Lately I’ve been submerging myself in some excellent books, and I’ve also been enjoying reviewing them in the loose format that Thursday Thirteen allows. “My Name is Red” by Nobel prize laureate Orhan Pamuk is a dense tale recounted by many complex and surprising characters, all of which are connected in some way. Among them lurks a murderer who must be found before he strikes again. But of course there’s much more to it than that. Here are 13 things I thought I’d share with you (and which won’t spoil your experience should you decide to read it):
1. The novel takes place in Istanbul during the late XVIth century. During this period the Ottoman empire and the strict followers of Islam were doggedly following traditions while many coveted the modernity they witnessed in Europe, where the Renaissance masters were creating lifelike paintings the likes of which had never been seen before.
2. There are two intrigues in the book, the first and most obvious being: figuring out who killed a character called Elegant Effendi, a miniaturist. As for the second intrigue… I’m still trying to figure out who “Red” is supposed to be.
3. Miniaturists are artisans who’s work consists in illuminating manuscripts. They made very tiny paintings since they only had the borders of the pages available to them as they had to work around calligraphy. As is explained in the book, miniaturists were praised for their skill and technique but were greatly discouraged from developing a style or trying something new. In fact, they were expected to make exact reproductions of the various elements from older works. For example, it was considered that there was only one way to draw a tree, or a cloud, so that if there were several horses on the same illumination, they were all expected to be rendered in the exact same way.
4. The murdered miniaturist had been working on a special and secret project with three other miniaturists, who all fall under suspicion for the murder of Elegant Effendi, since it is clear that he’s been murdered for a reason connected to their project. The other miniaturists are called Olive, Stork and Butterfly and why they are called that way is explained in the book.
5. The novel’s construction is such that the narrative switches from one character to another in each chapter. Among the non-human characters who get to tell us their part of the story there is a corpse, a gold coin, death, a horse from a manuscript, a dog, and the colour red. I found it very interesting to hear about the motivations of all the characters from their own point of view — even the murderer speaks to us — however, he takes care not to reveal his identity.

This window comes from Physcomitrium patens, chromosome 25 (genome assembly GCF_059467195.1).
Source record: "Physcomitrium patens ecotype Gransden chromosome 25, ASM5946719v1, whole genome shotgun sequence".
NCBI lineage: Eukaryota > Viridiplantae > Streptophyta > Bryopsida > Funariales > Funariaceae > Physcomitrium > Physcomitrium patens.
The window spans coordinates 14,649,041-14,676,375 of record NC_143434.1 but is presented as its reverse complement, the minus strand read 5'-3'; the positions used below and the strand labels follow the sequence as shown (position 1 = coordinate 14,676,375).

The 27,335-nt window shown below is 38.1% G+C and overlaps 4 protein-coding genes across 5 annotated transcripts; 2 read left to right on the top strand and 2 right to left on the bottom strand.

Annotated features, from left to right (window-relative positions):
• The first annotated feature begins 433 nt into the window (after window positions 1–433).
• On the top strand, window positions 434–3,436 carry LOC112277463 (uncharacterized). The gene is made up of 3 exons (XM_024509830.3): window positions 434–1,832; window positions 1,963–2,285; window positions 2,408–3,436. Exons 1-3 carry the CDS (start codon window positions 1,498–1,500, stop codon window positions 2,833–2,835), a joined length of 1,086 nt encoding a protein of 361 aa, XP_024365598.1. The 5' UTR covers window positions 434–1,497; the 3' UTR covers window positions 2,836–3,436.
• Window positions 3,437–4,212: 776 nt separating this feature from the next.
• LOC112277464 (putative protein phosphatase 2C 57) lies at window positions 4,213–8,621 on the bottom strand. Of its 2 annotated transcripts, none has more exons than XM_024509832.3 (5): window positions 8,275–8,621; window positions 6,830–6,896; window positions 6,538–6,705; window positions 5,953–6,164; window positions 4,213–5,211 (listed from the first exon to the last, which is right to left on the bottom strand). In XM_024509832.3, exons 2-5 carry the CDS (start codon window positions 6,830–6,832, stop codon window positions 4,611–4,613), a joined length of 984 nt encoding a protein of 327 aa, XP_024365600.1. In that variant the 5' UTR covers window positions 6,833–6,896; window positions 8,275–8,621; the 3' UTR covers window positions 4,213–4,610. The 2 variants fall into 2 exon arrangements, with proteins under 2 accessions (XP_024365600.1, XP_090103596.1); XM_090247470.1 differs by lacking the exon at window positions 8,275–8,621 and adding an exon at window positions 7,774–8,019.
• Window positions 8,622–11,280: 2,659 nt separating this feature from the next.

6. At the heart of the novel is a book commissioned by the Sultan. He calls on Enishte Effendi to produce this task, rather than Master Osman, who is chief of the workshop. This exacerbates a bitter rivalry between the two masters since Enishte uses the miniaturists from the workshop to work on this project. To add insult to injury, Enishte Effendi has decided to illustrate this manuscript in a Renaissance style. Although the Sultan is in favour of the project, it is considered an affront to Islam by conservative individuals and religious leaders alike.
7. So in essence, people are willing to literally kill each other over a question of drawing style. I wonder if that would happen nowadays.
8. There are no animals in this story, unless you count the illustrations of horses that are referred to quite often, and eventually become the object of much scrutiny, as it is believed that the particular horse they are looking for will be the key to finding the murderer. I love horses, I really do, but that was a lot of talk about illustrations of horses and I found that section of the story a tad longish.
9. Black, one of the principal characters, harboured a love for a woman called Shekure for twelve years before getting a chance to see her again, which happens at the beginning of the novel. They exchange notes, (thanks to the help of a colourful cloth merchant called Esther). Their quickly developing love affair is mostly a complicated and frustrating one. Shekure is apparently very beautiful, which is just great, but in my opinion is a sad excuse for putting up with her crap. That’s all I’m sayin’.
10. Pamuk really really really enjoys composing loooooong lists of things. Usually exquisite and/or quite exotic things. Fortunately it doesn’t happen too often. It just seems to. That being said, I loved the book.
11. Apparently it was quite common for miniaturists to go blind when they were old because of all the effort on their eyes their work demanded over the years. This form of blindness was so common in fact, that some masters actually blinded themselves deliberately so that they too could be revered as truly great masters.
12. The story of Hüsrev and Shirin, which is of Persian origin, comes up often in the story since it’s a story that Black and Shekure enjoyed as children, and also because it was a very popular subject seen in many manuscripts. It seems illuminations during this time were usually based on the Persian style.
13. As I understand it, there was a lot of boy love going on during the Ottoman Empire. Pamuk makes mention of it quite often as something that seemed to be acceptable in those times (or perhaps it was mostly among miniaturists?). Also perceived as normal was an astounding amount and of violence and cruelty. Not that there is any relation between the two.
Arifi, Guy-u Chawgan. From Sarai Albums. Istanbul, 1539.
Sultan Murad II at Archery Practice (bottom)
Huner-nama (‘Book of Skills’). Istanbul, 1584. Hazine 1523
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